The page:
What Does the Supreme Court's Health Care Decision Mean?

COMMENTARY Health Care Reform

What Does the Supreme Court's Health Care Decision Mean?

Jul 1st, 2012 1 min read
Edwin Meese III

75th Attorney General of the United States of America

Edwin Meese III serves as Ronald Reagan Distinguished Fellow Emeritus at The Heritage Foundation.

With its decision on the Affordable Care Act, the Supreme Court has left it to Congress to uphold the Constitution and its limitations on the power of the federal government. It is now imperative that Congress repeal the entire Obamacare statute.

The president and his partisan allies in Congress rammed through the legislative process a law that gives federal agencies virtually unlimited power to govern health care in the United States. The people of our country oppose this legislation and increasingly fear its consequences: massive tax increases, higher insurance premiums, expanded government spending and debt, undermining of the doctor-patient relationship, violation of religious liberty, and detrimental interference by government in people’s daily lives.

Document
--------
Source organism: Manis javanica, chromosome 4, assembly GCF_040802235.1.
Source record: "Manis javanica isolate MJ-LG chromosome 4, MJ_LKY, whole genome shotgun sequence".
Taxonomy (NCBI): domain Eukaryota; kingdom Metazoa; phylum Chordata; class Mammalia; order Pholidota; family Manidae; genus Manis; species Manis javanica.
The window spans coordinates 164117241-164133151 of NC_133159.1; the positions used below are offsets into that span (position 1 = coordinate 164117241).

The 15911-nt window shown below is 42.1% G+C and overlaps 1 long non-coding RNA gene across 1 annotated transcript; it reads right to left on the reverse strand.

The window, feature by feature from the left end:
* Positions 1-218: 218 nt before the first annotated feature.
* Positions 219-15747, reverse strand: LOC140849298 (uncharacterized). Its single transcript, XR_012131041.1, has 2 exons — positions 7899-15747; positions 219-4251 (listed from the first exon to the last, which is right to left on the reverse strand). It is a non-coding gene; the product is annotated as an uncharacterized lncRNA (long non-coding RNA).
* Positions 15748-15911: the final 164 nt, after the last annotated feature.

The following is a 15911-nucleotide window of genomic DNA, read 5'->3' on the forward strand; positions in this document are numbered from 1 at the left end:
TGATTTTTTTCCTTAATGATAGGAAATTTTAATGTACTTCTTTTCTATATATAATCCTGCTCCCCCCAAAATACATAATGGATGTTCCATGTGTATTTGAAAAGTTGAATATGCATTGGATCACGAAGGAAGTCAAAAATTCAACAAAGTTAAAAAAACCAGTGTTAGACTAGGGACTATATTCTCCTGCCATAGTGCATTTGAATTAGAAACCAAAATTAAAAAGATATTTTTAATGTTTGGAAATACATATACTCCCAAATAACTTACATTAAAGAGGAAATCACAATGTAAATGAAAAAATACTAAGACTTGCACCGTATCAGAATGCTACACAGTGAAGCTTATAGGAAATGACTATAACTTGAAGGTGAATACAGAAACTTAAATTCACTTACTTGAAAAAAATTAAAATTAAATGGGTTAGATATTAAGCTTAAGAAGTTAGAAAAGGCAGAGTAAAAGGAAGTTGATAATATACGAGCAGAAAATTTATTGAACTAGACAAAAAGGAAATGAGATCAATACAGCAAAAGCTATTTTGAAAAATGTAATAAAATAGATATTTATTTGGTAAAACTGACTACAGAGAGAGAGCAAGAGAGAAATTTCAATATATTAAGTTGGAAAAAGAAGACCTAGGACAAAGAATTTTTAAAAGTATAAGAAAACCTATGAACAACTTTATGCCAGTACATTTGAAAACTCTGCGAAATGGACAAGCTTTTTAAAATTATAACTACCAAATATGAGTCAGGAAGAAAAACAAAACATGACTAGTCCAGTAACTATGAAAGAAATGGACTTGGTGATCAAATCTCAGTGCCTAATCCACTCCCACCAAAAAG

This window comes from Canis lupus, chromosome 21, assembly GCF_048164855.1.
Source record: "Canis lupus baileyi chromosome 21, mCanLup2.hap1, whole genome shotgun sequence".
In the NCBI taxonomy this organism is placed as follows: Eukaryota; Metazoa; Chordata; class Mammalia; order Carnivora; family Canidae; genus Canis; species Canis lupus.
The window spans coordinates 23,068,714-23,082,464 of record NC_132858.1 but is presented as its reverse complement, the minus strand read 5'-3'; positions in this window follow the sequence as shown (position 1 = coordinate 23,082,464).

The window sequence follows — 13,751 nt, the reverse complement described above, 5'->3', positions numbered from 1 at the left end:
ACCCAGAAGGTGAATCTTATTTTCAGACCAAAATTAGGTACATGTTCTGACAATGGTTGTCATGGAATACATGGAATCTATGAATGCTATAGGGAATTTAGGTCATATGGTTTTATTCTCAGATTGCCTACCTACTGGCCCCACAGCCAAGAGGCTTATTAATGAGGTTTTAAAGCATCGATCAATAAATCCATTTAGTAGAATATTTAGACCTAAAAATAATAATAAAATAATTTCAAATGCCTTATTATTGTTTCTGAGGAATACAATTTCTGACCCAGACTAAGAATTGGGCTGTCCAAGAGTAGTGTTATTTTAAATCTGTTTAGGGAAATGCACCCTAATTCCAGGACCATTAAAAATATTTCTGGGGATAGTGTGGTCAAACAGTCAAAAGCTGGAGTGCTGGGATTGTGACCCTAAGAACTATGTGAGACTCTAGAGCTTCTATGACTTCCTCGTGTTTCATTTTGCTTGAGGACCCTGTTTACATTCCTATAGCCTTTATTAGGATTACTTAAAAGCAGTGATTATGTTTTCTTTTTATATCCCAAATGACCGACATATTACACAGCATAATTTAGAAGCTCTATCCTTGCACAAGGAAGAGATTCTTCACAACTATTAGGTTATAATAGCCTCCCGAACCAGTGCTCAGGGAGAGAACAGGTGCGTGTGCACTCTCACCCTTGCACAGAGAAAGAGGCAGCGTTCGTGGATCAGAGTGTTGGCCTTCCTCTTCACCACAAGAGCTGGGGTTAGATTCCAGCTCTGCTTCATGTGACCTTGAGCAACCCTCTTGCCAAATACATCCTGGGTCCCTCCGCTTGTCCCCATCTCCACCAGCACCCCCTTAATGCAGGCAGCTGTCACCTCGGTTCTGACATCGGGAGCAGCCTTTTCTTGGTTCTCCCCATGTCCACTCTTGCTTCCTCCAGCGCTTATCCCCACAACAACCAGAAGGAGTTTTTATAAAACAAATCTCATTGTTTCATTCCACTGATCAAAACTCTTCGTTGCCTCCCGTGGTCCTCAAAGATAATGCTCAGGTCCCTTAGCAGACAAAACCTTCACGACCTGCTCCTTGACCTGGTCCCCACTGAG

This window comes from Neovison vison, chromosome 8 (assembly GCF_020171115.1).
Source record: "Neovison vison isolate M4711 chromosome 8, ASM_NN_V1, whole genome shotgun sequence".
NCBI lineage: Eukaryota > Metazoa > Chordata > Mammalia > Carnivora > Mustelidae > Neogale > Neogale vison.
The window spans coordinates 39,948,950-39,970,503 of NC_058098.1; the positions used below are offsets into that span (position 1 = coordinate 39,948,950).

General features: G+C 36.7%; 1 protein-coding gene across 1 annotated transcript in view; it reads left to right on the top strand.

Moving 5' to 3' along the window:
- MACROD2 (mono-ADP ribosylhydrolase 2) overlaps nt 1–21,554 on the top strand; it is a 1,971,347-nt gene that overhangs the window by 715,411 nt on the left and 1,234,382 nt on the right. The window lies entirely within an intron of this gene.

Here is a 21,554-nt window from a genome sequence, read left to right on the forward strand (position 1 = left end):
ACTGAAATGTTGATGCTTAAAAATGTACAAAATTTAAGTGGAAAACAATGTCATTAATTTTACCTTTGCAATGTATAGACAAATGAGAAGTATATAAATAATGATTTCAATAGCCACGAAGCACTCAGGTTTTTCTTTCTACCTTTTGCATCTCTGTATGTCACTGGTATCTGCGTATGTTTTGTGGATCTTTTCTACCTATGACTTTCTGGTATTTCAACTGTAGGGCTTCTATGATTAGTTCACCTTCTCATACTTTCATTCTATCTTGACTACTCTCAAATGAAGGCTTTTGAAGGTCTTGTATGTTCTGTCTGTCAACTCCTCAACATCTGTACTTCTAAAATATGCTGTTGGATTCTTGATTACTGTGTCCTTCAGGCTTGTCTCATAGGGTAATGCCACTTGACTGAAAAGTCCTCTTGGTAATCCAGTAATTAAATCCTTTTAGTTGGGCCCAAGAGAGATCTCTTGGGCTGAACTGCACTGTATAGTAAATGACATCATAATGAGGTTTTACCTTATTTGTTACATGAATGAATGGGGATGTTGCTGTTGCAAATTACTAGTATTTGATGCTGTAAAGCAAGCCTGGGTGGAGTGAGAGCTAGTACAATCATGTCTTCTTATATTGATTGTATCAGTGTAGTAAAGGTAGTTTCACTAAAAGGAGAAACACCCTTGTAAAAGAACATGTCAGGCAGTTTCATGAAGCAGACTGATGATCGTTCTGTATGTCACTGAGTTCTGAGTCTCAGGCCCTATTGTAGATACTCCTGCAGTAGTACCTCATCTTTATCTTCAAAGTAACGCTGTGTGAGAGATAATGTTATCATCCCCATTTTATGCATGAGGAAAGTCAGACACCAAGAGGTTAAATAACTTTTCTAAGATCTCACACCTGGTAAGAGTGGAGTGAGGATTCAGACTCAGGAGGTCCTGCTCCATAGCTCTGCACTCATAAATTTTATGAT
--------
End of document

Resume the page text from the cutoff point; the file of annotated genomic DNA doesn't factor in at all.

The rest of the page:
A 5 to 4 majority of the court has unfortunately sided with those who believe there are no limits on how much the government can control our lives. In short, those justices chose tyranny over freedom. Health insurance may be a good thing, but can government compel you to buy it?

The court was correct in finding that Congress does not have the authority to compel purchases under the Constitution’s commerce clause. But it erred in contorting the statute to declare the penalty a tax. And the court’s decision to allow this abuse under the government’s taxing authority, not the commerce clause, doesn’t change the fact that individual freedom has been dealt a serious blow.

The Constitution created a government of enumerated and thus limited powers. The intention was to protect liberty by denying the federal government a roving charter to promote public welfare. Our Founders knew that, left unchecked, governments tend to grow by degrees into nanny-state leviathans.

First appeared in The Washington Post

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